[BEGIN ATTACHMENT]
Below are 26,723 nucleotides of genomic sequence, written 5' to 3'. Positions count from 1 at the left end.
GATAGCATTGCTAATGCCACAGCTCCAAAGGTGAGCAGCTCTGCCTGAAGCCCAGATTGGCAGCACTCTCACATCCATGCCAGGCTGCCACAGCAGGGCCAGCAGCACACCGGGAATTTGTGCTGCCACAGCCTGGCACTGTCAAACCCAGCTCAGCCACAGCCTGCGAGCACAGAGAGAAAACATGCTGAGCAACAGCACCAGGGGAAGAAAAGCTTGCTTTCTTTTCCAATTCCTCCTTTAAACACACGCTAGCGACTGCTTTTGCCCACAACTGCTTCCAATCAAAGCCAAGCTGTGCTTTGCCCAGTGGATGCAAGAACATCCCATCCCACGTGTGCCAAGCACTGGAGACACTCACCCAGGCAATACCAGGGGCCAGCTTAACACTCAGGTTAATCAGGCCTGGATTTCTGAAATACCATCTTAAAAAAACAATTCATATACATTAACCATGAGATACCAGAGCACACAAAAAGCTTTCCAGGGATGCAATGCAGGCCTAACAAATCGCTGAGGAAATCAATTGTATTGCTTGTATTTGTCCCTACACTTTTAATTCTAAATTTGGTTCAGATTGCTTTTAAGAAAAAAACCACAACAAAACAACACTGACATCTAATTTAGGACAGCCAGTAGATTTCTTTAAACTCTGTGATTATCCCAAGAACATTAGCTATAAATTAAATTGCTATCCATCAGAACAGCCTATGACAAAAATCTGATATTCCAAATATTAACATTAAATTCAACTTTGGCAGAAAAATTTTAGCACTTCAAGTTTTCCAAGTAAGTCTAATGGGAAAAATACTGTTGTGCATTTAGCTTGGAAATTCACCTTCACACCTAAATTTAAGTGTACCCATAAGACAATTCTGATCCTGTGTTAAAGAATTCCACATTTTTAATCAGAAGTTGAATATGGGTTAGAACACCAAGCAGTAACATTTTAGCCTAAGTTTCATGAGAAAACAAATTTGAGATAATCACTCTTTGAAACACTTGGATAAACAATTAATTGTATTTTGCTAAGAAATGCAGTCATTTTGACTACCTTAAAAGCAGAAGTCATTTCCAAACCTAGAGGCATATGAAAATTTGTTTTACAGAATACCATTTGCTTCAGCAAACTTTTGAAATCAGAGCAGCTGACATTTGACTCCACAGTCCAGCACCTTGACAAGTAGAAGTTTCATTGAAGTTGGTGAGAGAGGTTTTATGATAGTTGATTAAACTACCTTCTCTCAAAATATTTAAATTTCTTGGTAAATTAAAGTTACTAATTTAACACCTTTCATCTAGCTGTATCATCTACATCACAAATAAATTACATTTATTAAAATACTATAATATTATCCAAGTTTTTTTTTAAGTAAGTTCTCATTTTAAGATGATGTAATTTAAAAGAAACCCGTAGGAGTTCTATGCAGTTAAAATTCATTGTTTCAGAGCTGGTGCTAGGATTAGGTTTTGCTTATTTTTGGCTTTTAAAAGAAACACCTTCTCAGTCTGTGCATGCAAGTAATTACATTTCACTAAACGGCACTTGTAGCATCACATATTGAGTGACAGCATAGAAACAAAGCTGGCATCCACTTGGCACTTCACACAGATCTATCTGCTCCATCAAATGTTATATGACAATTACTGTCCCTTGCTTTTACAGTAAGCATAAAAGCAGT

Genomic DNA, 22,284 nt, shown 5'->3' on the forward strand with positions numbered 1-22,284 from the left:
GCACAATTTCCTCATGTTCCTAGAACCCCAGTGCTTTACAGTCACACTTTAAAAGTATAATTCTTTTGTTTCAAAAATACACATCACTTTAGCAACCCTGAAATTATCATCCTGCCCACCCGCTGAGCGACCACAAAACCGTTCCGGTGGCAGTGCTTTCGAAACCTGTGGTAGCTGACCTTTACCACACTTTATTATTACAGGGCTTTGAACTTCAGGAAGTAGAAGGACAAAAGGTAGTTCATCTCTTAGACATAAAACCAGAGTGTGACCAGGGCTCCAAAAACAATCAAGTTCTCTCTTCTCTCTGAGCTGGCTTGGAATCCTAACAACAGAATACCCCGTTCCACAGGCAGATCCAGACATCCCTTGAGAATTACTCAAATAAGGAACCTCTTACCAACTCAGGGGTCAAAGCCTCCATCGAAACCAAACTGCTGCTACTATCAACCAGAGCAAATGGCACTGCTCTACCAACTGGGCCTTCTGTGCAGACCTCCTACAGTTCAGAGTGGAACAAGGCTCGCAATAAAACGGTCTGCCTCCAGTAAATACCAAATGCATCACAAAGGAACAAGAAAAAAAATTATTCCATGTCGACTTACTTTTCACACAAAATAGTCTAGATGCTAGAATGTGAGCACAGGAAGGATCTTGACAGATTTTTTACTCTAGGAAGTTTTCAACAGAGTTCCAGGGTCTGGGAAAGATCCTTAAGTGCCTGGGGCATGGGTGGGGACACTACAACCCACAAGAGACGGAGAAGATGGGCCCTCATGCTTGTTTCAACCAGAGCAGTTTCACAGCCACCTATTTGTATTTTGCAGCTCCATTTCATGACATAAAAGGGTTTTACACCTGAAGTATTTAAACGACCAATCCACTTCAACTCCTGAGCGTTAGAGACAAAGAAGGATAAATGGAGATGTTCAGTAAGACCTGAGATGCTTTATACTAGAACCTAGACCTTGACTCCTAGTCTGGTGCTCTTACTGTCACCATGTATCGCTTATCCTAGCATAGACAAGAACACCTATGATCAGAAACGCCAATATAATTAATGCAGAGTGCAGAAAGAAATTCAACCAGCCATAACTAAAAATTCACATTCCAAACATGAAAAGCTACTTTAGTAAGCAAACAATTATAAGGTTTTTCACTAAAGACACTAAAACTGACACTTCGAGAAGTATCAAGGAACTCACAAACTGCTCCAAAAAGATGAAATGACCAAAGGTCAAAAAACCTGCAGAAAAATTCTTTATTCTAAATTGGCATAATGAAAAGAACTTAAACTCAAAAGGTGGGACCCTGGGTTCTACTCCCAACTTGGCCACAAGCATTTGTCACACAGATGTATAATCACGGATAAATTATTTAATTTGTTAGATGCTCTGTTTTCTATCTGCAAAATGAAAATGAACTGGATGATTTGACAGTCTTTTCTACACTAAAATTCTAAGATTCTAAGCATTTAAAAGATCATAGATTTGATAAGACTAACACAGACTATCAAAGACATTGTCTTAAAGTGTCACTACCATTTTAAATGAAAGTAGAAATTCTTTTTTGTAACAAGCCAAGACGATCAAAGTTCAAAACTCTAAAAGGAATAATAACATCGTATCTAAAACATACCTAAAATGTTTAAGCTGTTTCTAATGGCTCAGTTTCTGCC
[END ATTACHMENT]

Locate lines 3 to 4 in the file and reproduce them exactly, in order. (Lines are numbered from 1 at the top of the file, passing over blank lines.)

Genomic DNA, 22,284 nt, shown 5'->3' on the forward strand with positions numbered 1-22,284 from the left:
GCACAATTTCCTCATGTTCCTAGAACCCCAGTGCTTTACAGTCACACTTTAAAAGTATAATTCTTTTGTTTCAAAAATACACATCACTTTAGCAACCCTGAAATTATCATCCTGCCCACCCGCTGAGCGACCACAAAACCGTTCCGGTGGCAGTGCTTTCGAAACCTGTGGTAGCTGACCTTTACCACACTTTATTATTACAGGGCTTTGAACTTCAGGAAGTAGAAGGACAAAAGGTAGTTCATCTCTTAGACATAAAACCAGAGTGTGACCAGGGCTCCAAAAACAATCAAGTTCTCTCTTCTCTCTGAGCTGGCTTGGAATCCTAACAACAGAATACCCCGTTCCACAGGCAGATCCAGACATCCCTTGAGAATTACTCAAATAAGGAACCTCTTACCAACTCAGGGGTCAAAGCCTCCATCGAAACCAAACTGCTGCTACTATCAACCAGAGCAAATGGCACTGCTCTACCAACTGGGCCTTCTGTGCAGACCTCCTACAGTTCAGAGTGGAACAAGGCTCGCAATAAAACGGTCTGCCTCCAGTAAATACCAAATGCATCACAAAGGAACAAGAAAAAAAATTATTCCATGTCGACTTACTTTTCACACAAAATAGTCTAGATGCTAGAATGTGAGCACAGGAAGGATCTTGACAGATTTTTTACTCTAGGAAGTTTTCAACAGAGTTCCAGGGTCTGGGAAAGATCCTTAAGTGCCTGGGGCATGGGTGGGGACACTACAACCCACAAGAGACGGAGAAGATGGGCCCTCATGCTTGTTTCAACCAGAGCAGTTTCACAGCCACCTATTTGTATTTTGCAGCTCCATTTCATGACATAAAAGGGTTTTACACCTGAAGTATTTAAACGACCAATCCACTTCAACTCCTGAGCGTTAGAGACAAAGAAGGATAAATGGAGATGTTCAGTAAGACCTGAGATGCTTTATACTAGAACCTAGACCTTGACTCCTAGTCTGGTGCTCTTACTGTCACCATGTATCGCTTATCCTAGCATAGACAAGAACACCTATGATCAGAAACGCCAATATAATTAATGCAGAGTGCAGAAAGAAATTCAACCAGCCATAACTAAAAATTCACATTCCAAACATGAAAAGCTACTTTAGTAAGCAAACAATTATAAGGTTTTTCACTAAAGACACTAAAACTGACACTTCGAGAAGTATCAAGGAACTCACAAACTGCTCCAAAAAGATGAAATGACCAAAGGTCAAAAAACCTGCAGAAAAATTCTTTATTCTAAATTGGCATAATGAAAAGAACTTAAACTCAAAAGGTGGGACCCTGGGTTCTACTCCCAACTTGGCCACAAGCATTTGTCACACAGATGTATAATCACGGATAAATTATTTAATTTGTTAGATGCTCTGTTTTCTATCTGCAAAATGAAAATGAACTGGATGATTTGACAGTCTTTTCTACACTAAAATTCTAAGATTCTAAGCATTTAAAAGATCATAGATTTGATAAGACTAACACAGACTATCAAAGACATTGTCTTAAAGTGTCACTACCATTTTAAATGAAAGTAGAAATTCTTTTTTGTAACAAGCCAAGACGATCAAAGTTCAAAACTCTAAAAGGAATAATAACATCGTATCTAAAACATACCTAAAATGTTTAAGCTGTTTCTAATGGCTCAGTTTCTGCC